Those of us who use computers and work in the computer repair industry on a regular basis know the pain that can be associated with long-term computer use. Whether aching wrists from keyboard use, poor posture, lower back pain, or eyestrain, this problem is common enough that we should know how to combat it. The good news is, there are few things you can do to keep those aches and pains at bay – and prevent your posture from devolving into something resembling the Hunchback of Notre Dame. Here are some tips for keeping every part of your body in line.
Hands, Wrists and Fingers
Repetitive motion or strain injuries (RSIs) are caused by repetitive movements like typing. Of these, carpal tunnel is the most well-known example, but tendinitis, trigger finger, and occasionally tennis elbow can be caused by repeated computer use.
One of the most common injuries is caused by keyboard use, when users “hang” their fingers over the keyboard, putting stress on their muscles and joints. Your hands can also be damaged by holding the mouse too tightly or using one that is too small, causing your hand to cramp.
To combat these problems, you should use cushioned wrist rests for both your keyboard and mouse. Keep your wrists straight at all times to keep from pinching nerves and blood vessels for long periods. When you move your mouse, don’t just tilt your wrist, but move your whole forearm to keep blood flowing. If you think your mouse is too small, try others until you find one that fits comfortably. (What does the future hold for typing? Check out How Will We Type in the Virtual Reality Environment?)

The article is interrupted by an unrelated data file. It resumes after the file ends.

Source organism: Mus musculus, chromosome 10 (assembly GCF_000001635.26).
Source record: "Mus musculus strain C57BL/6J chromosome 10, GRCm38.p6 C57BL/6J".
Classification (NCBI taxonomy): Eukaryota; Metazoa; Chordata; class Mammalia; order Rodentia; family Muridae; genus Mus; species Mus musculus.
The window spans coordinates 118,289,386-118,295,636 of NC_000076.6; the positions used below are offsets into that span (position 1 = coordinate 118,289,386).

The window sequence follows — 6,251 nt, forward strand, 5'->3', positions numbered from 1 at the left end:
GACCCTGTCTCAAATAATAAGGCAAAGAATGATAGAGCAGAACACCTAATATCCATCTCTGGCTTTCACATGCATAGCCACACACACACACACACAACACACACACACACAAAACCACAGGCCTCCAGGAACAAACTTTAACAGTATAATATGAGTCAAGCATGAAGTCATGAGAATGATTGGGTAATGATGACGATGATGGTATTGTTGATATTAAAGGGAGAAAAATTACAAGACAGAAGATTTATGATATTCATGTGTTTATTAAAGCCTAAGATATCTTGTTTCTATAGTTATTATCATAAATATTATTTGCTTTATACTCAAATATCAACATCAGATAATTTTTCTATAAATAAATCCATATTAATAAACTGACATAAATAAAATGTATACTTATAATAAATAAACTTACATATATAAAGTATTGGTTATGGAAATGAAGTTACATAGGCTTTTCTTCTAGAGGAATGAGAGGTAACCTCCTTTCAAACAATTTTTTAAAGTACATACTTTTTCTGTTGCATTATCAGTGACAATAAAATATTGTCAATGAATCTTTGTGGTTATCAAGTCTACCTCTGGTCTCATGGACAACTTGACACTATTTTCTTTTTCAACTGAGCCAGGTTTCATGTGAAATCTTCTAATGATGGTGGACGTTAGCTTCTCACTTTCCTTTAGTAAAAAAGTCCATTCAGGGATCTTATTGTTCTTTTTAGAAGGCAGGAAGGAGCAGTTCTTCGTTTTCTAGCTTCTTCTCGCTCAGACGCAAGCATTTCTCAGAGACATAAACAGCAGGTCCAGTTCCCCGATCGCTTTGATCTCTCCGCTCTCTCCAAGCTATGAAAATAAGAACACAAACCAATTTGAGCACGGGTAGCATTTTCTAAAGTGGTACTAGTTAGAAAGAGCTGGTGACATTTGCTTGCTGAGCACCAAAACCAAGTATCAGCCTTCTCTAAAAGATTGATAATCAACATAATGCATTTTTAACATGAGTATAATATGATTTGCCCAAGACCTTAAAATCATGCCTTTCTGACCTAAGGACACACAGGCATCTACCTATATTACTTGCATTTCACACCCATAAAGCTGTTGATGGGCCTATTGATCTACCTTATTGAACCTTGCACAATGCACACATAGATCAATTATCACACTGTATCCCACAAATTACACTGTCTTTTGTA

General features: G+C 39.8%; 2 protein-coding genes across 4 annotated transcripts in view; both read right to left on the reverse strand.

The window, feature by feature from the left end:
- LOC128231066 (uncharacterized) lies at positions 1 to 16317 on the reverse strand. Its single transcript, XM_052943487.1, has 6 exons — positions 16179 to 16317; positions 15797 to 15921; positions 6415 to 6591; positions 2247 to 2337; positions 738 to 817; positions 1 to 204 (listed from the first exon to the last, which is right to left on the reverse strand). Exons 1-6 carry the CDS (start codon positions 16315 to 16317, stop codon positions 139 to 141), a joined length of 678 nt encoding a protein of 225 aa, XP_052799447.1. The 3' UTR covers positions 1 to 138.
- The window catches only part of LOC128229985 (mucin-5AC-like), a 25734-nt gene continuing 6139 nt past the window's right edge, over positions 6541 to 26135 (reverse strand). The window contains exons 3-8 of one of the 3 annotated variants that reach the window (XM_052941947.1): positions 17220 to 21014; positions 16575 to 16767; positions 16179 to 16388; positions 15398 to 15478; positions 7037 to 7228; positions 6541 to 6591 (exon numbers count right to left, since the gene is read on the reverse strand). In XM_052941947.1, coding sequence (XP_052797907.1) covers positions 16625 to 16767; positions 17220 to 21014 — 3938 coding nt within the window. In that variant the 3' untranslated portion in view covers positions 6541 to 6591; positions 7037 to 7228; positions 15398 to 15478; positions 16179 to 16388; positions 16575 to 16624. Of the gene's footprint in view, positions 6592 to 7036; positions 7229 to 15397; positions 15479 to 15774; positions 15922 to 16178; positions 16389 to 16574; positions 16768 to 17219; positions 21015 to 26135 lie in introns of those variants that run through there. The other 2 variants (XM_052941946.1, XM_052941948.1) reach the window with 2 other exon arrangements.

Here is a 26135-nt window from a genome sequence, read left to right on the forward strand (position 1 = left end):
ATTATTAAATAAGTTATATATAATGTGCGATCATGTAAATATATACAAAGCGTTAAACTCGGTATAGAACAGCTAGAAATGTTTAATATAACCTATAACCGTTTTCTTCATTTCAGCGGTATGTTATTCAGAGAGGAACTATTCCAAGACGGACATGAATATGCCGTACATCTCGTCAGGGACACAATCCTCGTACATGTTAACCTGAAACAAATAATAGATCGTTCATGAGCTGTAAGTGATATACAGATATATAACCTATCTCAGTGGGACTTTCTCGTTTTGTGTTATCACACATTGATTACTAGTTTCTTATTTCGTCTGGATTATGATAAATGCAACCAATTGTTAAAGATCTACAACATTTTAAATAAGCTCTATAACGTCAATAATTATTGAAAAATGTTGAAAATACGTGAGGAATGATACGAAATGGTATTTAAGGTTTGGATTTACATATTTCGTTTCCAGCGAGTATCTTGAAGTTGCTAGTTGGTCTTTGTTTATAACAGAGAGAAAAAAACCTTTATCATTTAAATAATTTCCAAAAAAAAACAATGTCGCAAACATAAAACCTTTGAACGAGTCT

Head, Shoulders and Neck
Your posture can be permanently distorted by sitting in one position, contracting muscles in unnatural positions. The neck and back are most commonly affected. To prevent these injuries, adjust your workstation to fit what your body needs. Position your screen only slightly below eye level and use a chair that’s comfortable – not a folding chair. Make sure it supports your lower back. Check your posture regularly.
If you use a laptop regularly and find that it is straining your body, consider a laptop stand optimized for ergonomics. Another option is to find a docking station so that you can connect an external keyboard and mouse that you can adjust to fit you more comfortably.
Don’t Forget the Eyes
With any type of computer, make sure to use plenty of ambient lighting. Working with fluorescents can put a double strain on your eyes, which can lead to the headaches and migraines associated with computer use. If you use a tablet or smartphone, avoid glare whenever you can. Point it away from windows and light sources, and match the screen’s brightness to the room. Keep the screen as far away from you as possible, but close enough to see clearly. Consider turning up the text size for greater readability.
Take a Break
Whenever using electronics for a long time, change positions. Take a five-minute break every half-hour to stretch and move about. Get up and get some tea! When using handheld devices, use a stand when you can and distribute their weight evenly while holding them.
The U.S. Department of Labor’s Occupational Safety and Health Administration put together a checklist to “help you create a safe and comfortable computer workstation,” and provides detailed recommendations to optimize your working environment and reduce the likelihood of injury. Many of us spend a lot of time using a computer, but if you take some steps to reduce the chances of injury, it doesn’t have to hurt. (You can read more about the ergonomic problems that come with tablets in The Health Hazards of Tablet Use.)